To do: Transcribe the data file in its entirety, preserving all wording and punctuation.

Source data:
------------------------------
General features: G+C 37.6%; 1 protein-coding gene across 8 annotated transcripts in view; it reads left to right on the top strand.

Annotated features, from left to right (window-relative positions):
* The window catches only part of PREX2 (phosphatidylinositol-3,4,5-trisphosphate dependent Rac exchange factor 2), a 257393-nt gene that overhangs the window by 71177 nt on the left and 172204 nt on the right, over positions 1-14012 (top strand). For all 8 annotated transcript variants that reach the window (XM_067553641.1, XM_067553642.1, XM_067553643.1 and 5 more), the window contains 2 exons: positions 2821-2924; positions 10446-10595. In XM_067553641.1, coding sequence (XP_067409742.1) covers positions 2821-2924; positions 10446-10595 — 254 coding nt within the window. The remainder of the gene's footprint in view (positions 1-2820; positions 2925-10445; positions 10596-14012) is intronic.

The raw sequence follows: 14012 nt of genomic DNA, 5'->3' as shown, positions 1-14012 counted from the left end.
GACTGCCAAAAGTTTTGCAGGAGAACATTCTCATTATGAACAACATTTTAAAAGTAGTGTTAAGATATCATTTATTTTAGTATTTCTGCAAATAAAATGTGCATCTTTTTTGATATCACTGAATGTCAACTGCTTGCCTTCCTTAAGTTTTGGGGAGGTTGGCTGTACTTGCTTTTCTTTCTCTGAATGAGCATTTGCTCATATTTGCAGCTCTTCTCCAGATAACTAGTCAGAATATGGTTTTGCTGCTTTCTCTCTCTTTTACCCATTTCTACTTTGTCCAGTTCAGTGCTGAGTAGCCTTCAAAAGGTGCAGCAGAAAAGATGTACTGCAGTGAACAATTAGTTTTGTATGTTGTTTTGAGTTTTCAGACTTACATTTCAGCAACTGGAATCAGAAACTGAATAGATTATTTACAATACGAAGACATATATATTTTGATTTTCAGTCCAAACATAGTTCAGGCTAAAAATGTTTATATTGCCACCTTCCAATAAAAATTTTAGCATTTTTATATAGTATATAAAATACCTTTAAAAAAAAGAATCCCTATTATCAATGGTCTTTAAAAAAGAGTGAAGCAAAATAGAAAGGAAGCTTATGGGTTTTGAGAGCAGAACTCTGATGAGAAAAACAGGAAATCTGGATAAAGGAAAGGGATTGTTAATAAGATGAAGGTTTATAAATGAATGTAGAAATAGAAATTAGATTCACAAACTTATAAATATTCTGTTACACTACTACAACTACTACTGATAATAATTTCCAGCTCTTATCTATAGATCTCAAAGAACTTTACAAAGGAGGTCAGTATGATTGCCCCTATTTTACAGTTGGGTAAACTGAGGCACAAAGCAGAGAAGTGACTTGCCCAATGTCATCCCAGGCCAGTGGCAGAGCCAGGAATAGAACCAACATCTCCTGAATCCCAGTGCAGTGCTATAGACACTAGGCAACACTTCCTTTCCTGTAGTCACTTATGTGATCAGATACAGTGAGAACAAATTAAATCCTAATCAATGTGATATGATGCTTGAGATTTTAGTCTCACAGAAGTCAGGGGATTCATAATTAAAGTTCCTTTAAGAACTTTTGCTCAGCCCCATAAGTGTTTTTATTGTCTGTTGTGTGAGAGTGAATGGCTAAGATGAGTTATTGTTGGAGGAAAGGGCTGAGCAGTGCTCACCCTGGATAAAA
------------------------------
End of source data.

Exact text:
General features: G+C 37.6%; 1 protein-coding gene across 8 annotated transcripts in view; it reads left to right on the top strand.

Annotated features, from left to right (window-relative positions):
* The window catches only part of PREX2 (phosphatidylinositol-3,4,5-trisphosphate dependent Rac exchange factor 2), a 257393-nt gene that overhangs the window by 71177 nt on the left and 172204 nt on the right, over positions 1-14012 (top strand). For all 8 annotated transcript variants that reach the window (XM_067553641.1, XM_067553642.1, XM_067553643.1 and 5 more), the window contains 2 exons: positions 2821-2924; positions 10446-10595. In XM_067553641.1, coding sequence (XP_067409742.1) covers positions 2821-2924; positions 10446-10595 — 254 coding nt within the window. The remainder of the gene's footprint in view (positions 1-2820; positions 2925-10445; positions 10596-14012) is intronic.

The raw sequence follows: 14012 nt of genomic DNA, 5'->3' as shown, positions 1-14012 counted from the left end.
GACTGCCAAAAGTTTTGCAGGAGAACATTCTCATTATGAACAACATTTTAAAAGTAGTGTTAAGATATCATTTATTTTAGTATTTCTGCAAATAAAATGTGCATCTTTTTTGATATCACTGAATGTCAACTGCTTGCCTTCCTTAAGTTTTGGGGAGGTTGGCTGTACTTGCTTTTCTTTCTCTGAATGAGCATTTGCTCATATTTGCAGCTCTTCTCCAGATAACTAGTCAGAATATGGTTTTGCTGCTTTCTCTCTCTTTTACCCATTTCTACTTTGTCCAGTTCAGTGCTGAGTAGCCTTCAAAAGGTGCAGCAGAAAAGATGTACTGCAGTGAACAATTAGTTTTGTATGTTGTTTTGAGTTTTCAGACTTACATTTCAGCAACTGGAATCAGAAACTGAATAGATTATTTACAATACGAAGACATATATATTTTGATTTTCAGTCCAAACATAGTTCAGGCTAAAAATGTTTATATTGCCACCTTCCAATAAAAATTTTAGCATTTTTATATAGTATATAAAATACCTTTAAAAAAAAGAATCCCTATTATCAATGGTCTTTAAAAAAGAGTGAAGCAAAATAGAAAGGAAGCTTATGGGTTTTGAGAGCAGAACTCTGATGAGAAAAACAGGAAATCTGGATAAAGGAAAGGGATTGTTAATAAGATGAAGGTTTATAAATGAATGTAGAAATAGAAATTAGATTCACAAACTTATAAATATTCTGTTACACTACTACAACTACTACTGATAATAATTTCCAGCTCTTATCTATAGATCTCAAAGAACTTTACAAAGGAGGTCAGTATGATTGCCCCTATTTTACAGTTGGGTAAACTGAGGCACAAAGCAGAGAAGTGACTTGCCCAATGTCATCCCAGGCCAGTGGCAGAGCCAGGAATAGAACCAACATCTCCTGAATCCCAGTGCAGTGCTATAGACACTAGGCAACACTTCCTTTCCTGTAGTCACTTATGTGATCAGATACAGTGAGAACAAATTAAATCCTAATCAATGTGATATGATGCTTGAGATTTTAGTCTCACAGAAGTCAGGGGATTCATAATTAAAGTTCCTTTAAGAACTTTTGCTCAGCCCCATAAGTGTTTTTATTGTCTGTTGTGTGAGAGTGAATGGCTAAGATGAGTTATTGTTGGAGGAAAGGGCTGAGCAGTGCTCACCCTGGATAAAA